Foraging Classes: Except for hurricanes foraging classes usually are held as scheduled. We’re hungry when we are cold and wet so foraging classes are held when it is wet and when it is cold. Classes this weekend experienced mild weather. This coming weekend I am teaching at a private event. The weather for the class below is predicted to be mild.

Saturday January 28th, Red Bug Slough Preserve, 5200 Beneva Road, Sarasota, FL, 34233. 9 a.m.

To learn more about the classes, go here.

Herbal educator Deb Soule

Now’s the time to make sure you have a place at the sixth Florida Herbal Conference in February. This will be my sixth year attending the festival teaching about wild edible plants. There will be many herbal teachers from around the state and nation. Featured keynote speakers are Deb Soule and Guido Mase. The conference’s numerous classes range from Clinical Herbalism to Garden Medicine. Recreational activities at the Lake Wales site include yoga, singing, drumming, and canoeing. Ms. Imani and Beautiful Chorus will provide music. A wide array of artisans and crafters will also have booths at the conference.  Camping is included in registration, and indoor cabin lodging and weekend meal plans are also available.  Proceeds of the conference will benefit United Plant Savers. Again, to read about and register go here. 

Do you now this edible. You would if you read the Green Deane Forum. Photo by Green Deane

Want to identify a plant? Looking for a foraging reference? Do you have a UFO, an Unidentified Flowering Object you want identified? On the Green Deane Forum we chat about foraging all year. And it’s not just about warm-weather plants or just North American flora. Many nations around the world share common weeds so there’s a lot to talk about. There’s also more than weeds. The reference section has information for foraging around the world. There are also articles on food preservation, and forgotten skills from making bows to fermenting food. You can join the forum by clicking on the button on the upper right hand side of this page.

The Nine-DVD set includes 135 videos.

All of Green Deane’s videos are available for free on You Tube. They do have ads on them so every time you watch a Green Deane video I get a quarter of one cent. Four views, one cent. Not exactly a large money-maker but it helps pays for the newsletter. If you want to see the videos without ads and some in slightly better quality you can order the DVD set. It is nine DVDs with 15 videos on each.  Many people want their own copy of the videos or they have a slow service and its easier to order then to watch them on-line. They make a good gift for that forager you know. Individual DVDs can also be ordered. You can order them by clicking on the button on the top right of this page or you can go here. If that link is not working — there have been some site issues — you can use a donation link and email me your order and address.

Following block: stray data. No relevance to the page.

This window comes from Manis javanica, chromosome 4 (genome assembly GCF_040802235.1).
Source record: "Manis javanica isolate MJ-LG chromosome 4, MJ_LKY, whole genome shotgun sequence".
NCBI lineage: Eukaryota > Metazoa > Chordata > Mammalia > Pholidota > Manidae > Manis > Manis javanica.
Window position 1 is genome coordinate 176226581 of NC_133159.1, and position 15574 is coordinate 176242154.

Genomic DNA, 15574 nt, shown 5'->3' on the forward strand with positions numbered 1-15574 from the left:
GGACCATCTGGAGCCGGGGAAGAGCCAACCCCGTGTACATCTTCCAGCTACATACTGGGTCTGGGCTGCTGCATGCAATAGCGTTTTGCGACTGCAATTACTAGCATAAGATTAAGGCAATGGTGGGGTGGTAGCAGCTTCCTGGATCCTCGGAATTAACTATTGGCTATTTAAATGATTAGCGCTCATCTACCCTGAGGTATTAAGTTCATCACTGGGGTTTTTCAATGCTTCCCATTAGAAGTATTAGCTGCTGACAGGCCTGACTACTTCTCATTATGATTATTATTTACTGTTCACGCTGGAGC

This is Newsletter 241.

If you would like to donate to Eat The Weeds please click here.

{ 4 comments… add one }
  • Robert January 18, 2017, 11:41 am

    Thanks for the wonderful newsletters! I found a Tallow Plum in a scrub area on the Lake Wales Ridge State Forest, Arbuckle Track. I took a picture if you are interested.

    Reply
  • farouk January 20, 2017, 1:44 am

    A scale of safety with respect of edibility may be considerered starting with less and moving towards the more safe bearing in mind the intimacy to nature i.e. degree of being wild, a plant is. As mentioned, avoid eating a plant growing in a cat box. During childhood I used to avoid ” Nubug ” – vernacular for ” Zizphus sativa ” fruit of my neighbour’s tree because it was growing near a pit latrine, inspite of the good quality – quite ripe and sweet. As said I’d rather pick an orange than a ripe persimmon – my first encounter nowadays here in an Indian supermarket in United Arab Emirates on sand.

    Reply
  • Dawn Wisusik January 22, 2017, 9:54 am

    I enjoy reading your newsletter very much. I know you try not to be Florida specific, but you have to work with what you have. We are northern Michiganders who are interested in being more forage friendly. Do you have a co-forager in the great north that is as knowledgeable as yourself for me to learn more about local foraging? Would appreciate any leads. Thanks a bunch!

    Reply
    • Green Deane January 22, 2017, 1:41 pm

      Thanks for writing. I do have foraging teachers listed on my website. There is a drop-down menu under the “foraging” button on the main page. Also Sam Thayer has two excellent books and he is in your area. They are Forager’s Harvest and Nature’s Garden.

      Reply